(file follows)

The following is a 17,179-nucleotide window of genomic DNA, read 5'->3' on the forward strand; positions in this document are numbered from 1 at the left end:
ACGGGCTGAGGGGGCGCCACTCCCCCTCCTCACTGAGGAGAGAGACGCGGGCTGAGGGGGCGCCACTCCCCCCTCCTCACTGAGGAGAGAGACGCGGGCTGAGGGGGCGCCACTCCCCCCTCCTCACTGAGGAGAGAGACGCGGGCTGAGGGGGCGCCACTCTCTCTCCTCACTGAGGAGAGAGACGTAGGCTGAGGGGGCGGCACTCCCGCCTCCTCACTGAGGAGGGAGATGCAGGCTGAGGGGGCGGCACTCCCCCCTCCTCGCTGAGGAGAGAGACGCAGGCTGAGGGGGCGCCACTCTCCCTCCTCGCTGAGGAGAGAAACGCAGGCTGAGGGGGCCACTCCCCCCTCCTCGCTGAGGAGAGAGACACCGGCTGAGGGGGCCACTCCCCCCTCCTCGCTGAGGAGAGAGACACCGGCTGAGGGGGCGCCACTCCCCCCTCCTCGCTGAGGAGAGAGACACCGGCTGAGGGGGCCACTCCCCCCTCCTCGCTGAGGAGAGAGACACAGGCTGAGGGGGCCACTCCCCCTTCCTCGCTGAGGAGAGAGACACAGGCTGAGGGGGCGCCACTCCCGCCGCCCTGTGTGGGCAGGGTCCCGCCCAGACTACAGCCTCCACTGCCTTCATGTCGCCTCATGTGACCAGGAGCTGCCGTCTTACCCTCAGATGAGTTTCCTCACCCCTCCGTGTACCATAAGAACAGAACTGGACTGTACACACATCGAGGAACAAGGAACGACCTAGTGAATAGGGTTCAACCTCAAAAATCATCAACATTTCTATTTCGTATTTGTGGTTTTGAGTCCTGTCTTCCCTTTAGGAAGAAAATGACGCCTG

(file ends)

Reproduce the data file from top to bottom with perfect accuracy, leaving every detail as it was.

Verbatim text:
The following is a 17,179-nucleotide window of genomic DNA, read 5'->3' on the forward strand; positions in this document are numbered from 1 at the left end:
ACGGGCTGAGGGGGCGCCACTCCCCCTCCTCACTGAGGAGAGAGACGCGGGCTGAGGGGGCGCCACTCCCCCCTCCTCACTGAGGAGAGAGACGCGGGCTGAGGGGGCGCCACTCCCCCCTCCTCACTGAGGAGAGAGACGCGGGCTGAGGGGGCGCCACTCTCTCTCCTCACTGAGGAGAGAGACGTAGGCTGAGGGGGCGGCACTCCCGCCTCCTCACTGAGGAGGGAGATGCAGGCTGAGGGGGCGGCACTCCCCCCTCCTCGCTGAGGAGAGAGACGCAGGCTGAGGGGGCGCCACTCTCCCTCCTCGCTGAGGAGAGAAACGCAGGCTGAGGGGGCCACTCCCCCCTCCTCGCTGAGGAGAGAGACACCGGCTGAGGGGGCCACTCCCCCCTCCTCGCTGAGGAGAGAGACACCGGCTGAGGGGGCGCCACTCCCCCCTCCTCGCTGAGGAGAGAGACACCGGCTGAGGGGGCCACTCCCCCCTCCTCGCTGAGGAGAGAGACACAGGCTGAGGGGGCCACTCCCCCTTCCTCGCTGAGGAGAGAGACACAGGCTGAGGGGGCGCCACTCCCGCCGCCCTGTGTGGGCAGGGTCCCGCCCAGACTACAGCCTCCACTGCCTTCATGTCGCCTCATGTGACCAGGAGCTGCCGTCTTACCCTCAGATGAGTTTCCTCACCCCTCCGTGTACCATAAGAACAGAACTGGACTGTACACACATCGAGGAACAAGGAACGACCTAGTGAATAGGGTTCAACCTCAAAAATCATCAACATTTCTATTTCGTATTTGTGGTTTTGAGTCCTGTCTTCCCTTTAGGAAGAAAATGACGCCTG